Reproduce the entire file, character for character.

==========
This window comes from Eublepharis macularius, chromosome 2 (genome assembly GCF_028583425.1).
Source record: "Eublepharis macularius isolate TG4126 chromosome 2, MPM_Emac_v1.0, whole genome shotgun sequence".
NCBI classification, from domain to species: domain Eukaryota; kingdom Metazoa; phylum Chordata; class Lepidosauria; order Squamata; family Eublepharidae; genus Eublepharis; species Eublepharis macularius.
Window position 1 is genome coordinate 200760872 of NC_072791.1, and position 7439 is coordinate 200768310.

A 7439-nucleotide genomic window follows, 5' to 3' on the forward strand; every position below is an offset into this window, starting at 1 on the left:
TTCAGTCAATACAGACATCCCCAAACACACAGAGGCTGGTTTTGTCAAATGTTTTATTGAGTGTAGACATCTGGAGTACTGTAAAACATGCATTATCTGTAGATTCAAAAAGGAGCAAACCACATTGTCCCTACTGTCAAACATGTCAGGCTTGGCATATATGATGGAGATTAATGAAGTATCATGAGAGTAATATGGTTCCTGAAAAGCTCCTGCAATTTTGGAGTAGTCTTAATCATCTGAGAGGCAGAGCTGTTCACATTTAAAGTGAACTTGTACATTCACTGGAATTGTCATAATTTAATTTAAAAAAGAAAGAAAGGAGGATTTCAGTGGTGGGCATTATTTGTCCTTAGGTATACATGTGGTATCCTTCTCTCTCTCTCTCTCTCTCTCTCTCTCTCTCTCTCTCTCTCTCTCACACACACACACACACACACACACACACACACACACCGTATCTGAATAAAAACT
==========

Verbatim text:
This window comes from Eublepharis macularius, chromosome 2 (genome assembly GCF_028583425.1).
Source record: "Eublepharis macularius isolate TG4126 chromosome 2, MPM_Emac_v1.0, whole genome shotgun sequence".
NCBI classification, from domain to species: domain Eukaryota; kingdom Metazoa; phylum Chordata; class Lepidosauria; order Squamata; family Eublepharidae; genus Eublepharis; species Eublepharis macularius.
Window position 1 is genome coordinate 200760872 of NC_072791.1, and position 7439 is coordinate 200768310.

A 7439-nucleotide genomic window follows, 5' to 3' on the forward strand; every position below is an offset into this window, starting at 1 on the left:
TTCAGTCAATACAGACATCCCCAAACACACAGAGGCTGGTTTTGTCAAATGTTTTATTGAGTGTAGACATCTGGAGTACTGTAAAACATGCATTATCTGTAGATTCAAAAAGGAGCAAACCACATTGTCCCTACTGTCAAACATGTCAGGCTTGGCATATATGATGGAGATTAATGAAGTATCATGAGAGTAATATGGTTCCTGAAAAGCTCCTGCAATTTTGGAGTAGTCTTAATCATCTGAGAGGCAGAGCTGTTCACATTTAAAGTGAACTTGTACATTCACTGGAATTGTCATAATTTAATTTAAAAAAGAAAGAAAGGAGGATTTCAGTGGTGGGCATTATTTGTCCTTAGGTATACATGTGGTATCCTTCTCTCTCTCTCTCTCTCTCTCTCTCTCTCTCTCTCTCTCTCTCTCACACACACACACACACACACACACACACACACACACCGTATCTGAATAAAAACT